Can Trump fix America's foreign policy?

Members of the Iraqi forces watch Donuld Trump giving a speech after he won the US president elections in the village of Arbid on the southern outskirts of Mosul on November 9, 2016
Members of the Iraqi forces watch Donuld Trump giving a speech after he won the US president elections in the village of Arbid on the southern outskirts of Mosul on November 9, 2016

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Story highlights

  • Having spent nearly $5 trillion on war in exchange for security benefits that are arguable at best requires some hard questions
  • Let us hope that our new leaders will have the courage to ask them

W. James Antle III is the Washington Examiner's politics editor and senior adviser and foreign policy analyst for Defense Priorities, a think tank focusing on the US military. The opinions in the article are those of the author.

(CNN)With a new president comes change. That's what America sorely needs in foreign policy, where we have for too long been mired in a deadly status quo of ineffectual and often counterproductive intervention -- especially in the Middle East.

Like a hammer in search of a nail, policymakers are quick to solve national security problems through US involvement in foreign quagmires.
Whether by invading, bombing or arming dubious international fighters about whom we know little, our activist foreign policy keeps creating vacuums that are filled by our enemies or assuming burdens that should not be borne by our taxpayers or brave service members.
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    Yet our foreign policy has proved the most resistant to change, even when we elect presidents who appear to understand the problems with the current approach.
    President Obama opposed the destabilization that followed regime change in Iraq, but then repeated it in Libya.
    Similarly, President-elect Trump called the Iraq war a "big, fat mistake" and rejected the US serving as the world's policemen. But he has mostly surrounded himself with supporters of that mistake and conventionally hawkish globo-cops when seeking to fill crucial national security positions in his coming administration.
    Even President George W. Bush campaigned on a "humble foreign policy." We all know how that turned out.
    Our leaders started down this dangerous path even before the terrorist attacks of September 11, 2001, but our current military footprint abroad cannot be understood apart from that dark day. We rightly avenged the savage murder of thousands of our countrymen and undoubtedly took steps that increased our preparedness for future terrorism, making Americans safer.
    Nevertheless, we must take inventory of where we are more than 15 years later. Despite being at war in Afghanistan for longer than the US fought in the Second World War, the Taliban now holds more territory there than at any point since 2001.
    A variant of the Islamic extremists who attacked America on 9/11 now holds more power and territory in Iraq than before 2003 invasion. Iran is also more powerful in the Middle East, having lost a regional counterweight. One reputable pollster found that 90% of young Iraqis consider the US an enemy.
    The US government is now re-engaging in Iraq to beat back ISIS, which metastasized after the overthrow of the old regime in Baghdad. Unlike the last war in Iraq, this one is proceeding without congressional authorization.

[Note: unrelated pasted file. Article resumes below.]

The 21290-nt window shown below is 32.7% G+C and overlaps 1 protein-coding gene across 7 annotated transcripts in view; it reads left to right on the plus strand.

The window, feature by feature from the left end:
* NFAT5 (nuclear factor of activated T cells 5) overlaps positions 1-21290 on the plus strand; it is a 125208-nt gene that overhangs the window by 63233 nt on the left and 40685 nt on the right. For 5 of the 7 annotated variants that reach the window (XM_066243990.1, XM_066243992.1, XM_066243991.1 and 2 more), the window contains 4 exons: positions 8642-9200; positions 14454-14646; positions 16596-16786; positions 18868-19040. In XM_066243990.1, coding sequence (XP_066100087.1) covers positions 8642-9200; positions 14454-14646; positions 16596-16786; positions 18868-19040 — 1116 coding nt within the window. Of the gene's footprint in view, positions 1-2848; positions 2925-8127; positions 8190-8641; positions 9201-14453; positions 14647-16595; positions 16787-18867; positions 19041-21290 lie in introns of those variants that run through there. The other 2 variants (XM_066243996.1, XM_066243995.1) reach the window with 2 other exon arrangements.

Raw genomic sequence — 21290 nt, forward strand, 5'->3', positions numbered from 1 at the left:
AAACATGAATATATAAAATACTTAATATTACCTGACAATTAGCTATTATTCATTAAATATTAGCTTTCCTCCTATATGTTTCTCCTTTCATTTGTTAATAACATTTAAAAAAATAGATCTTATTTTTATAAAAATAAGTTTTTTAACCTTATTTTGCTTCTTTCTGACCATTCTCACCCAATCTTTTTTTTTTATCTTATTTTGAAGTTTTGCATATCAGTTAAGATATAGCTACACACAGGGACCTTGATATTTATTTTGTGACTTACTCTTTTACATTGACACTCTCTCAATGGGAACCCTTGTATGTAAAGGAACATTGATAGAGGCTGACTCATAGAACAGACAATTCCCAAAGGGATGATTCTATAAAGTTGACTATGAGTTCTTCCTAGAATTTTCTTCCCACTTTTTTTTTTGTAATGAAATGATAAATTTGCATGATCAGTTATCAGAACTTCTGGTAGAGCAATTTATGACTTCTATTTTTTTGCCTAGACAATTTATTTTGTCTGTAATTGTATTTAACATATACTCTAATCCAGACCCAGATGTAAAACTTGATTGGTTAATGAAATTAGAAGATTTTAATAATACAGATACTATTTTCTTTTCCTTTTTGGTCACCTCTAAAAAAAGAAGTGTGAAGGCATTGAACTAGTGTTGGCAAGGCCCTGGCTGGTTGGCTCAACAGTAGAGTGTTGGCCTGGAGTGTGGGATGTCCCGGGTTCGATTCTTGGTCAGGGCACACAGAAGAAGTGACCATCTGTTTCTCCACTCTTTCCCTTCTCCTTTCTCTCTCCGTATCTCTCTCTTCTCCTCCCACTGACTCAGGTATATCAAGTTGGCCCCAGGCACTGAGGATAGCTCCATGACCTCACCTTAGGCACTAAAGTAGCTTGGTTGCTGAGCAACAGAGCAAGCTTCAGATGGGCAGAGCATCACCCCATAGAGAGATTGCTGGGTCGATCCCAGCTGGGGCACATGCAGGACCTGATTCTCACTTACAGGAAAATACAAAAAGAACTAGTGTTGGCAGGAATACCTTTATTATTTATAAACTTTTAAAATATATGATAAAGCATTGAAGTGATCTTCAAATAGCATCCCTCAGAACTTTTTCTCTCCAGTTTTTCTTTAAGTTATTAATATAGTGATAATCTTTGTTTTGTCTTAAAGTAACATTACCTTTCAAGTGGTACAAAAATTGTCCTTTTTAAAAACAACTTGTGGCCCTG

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    "Unfortunately, despite all our progress against ISIL on the battlefield and in the financial realm, our efforts have not reduced the group's terrorism capability and global reach," CIA Director John Brennan told Congress in June.
    Our politicians ignore the consequences of regime change in Libya, which, as in Iraq, has left the country teeming with anti-American jihadists who we have resumed bombing with no end in sight.
    Instead, Democrats and Republicans clamor to do more in Syria, hoping to overthrow yet another regime that is loathsome but incapable of imminently threatening the US while simultaneously fighting the other sides of that civil war.
    Far from being a bystander, our government is already arming and training Syrian rebels. One such group of fighters gave a quarter of its weapons to an al-Qaeda affiliate.
    On Thanksgiving, we suffered the first American combat death in Syria.
    All this despite the fact that it is becoming less clear as to why getting involved in the civil war in Syria will prevent Americans from being killed in San Bernardino, Orlando or Boston.
    The biggest terrorist attacks on our soil since 9/11 have not been directed from the Middle East. They have not been stopped by overthrowing or destabilizing foreign governments. They have not been prevented by mass surveillance of American citizens.
    If we cannot secure our own borders, how realistic is it that we can protect ourselves by redrawing the borders of Syria or Iraq?
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    How often are we going to repeat the same interventions on the advice of the same people whose recommendations and threat assessments have proven wrong in the past?
    November's election results showed our political elites don't even understand what is going on in our own country. Do they really possess the wisdom to create peaceful democracies in the Middle East?
    In a dangerous world, there are no easy answers. But having spent nearly $5 trillion on war, to say nothing of the deaths and injuries to our best and bravest Americans, in exchange for security benefits that are arguable at best requires some hard questions.
    Let us hope that our new leaders will have the courage to ask them.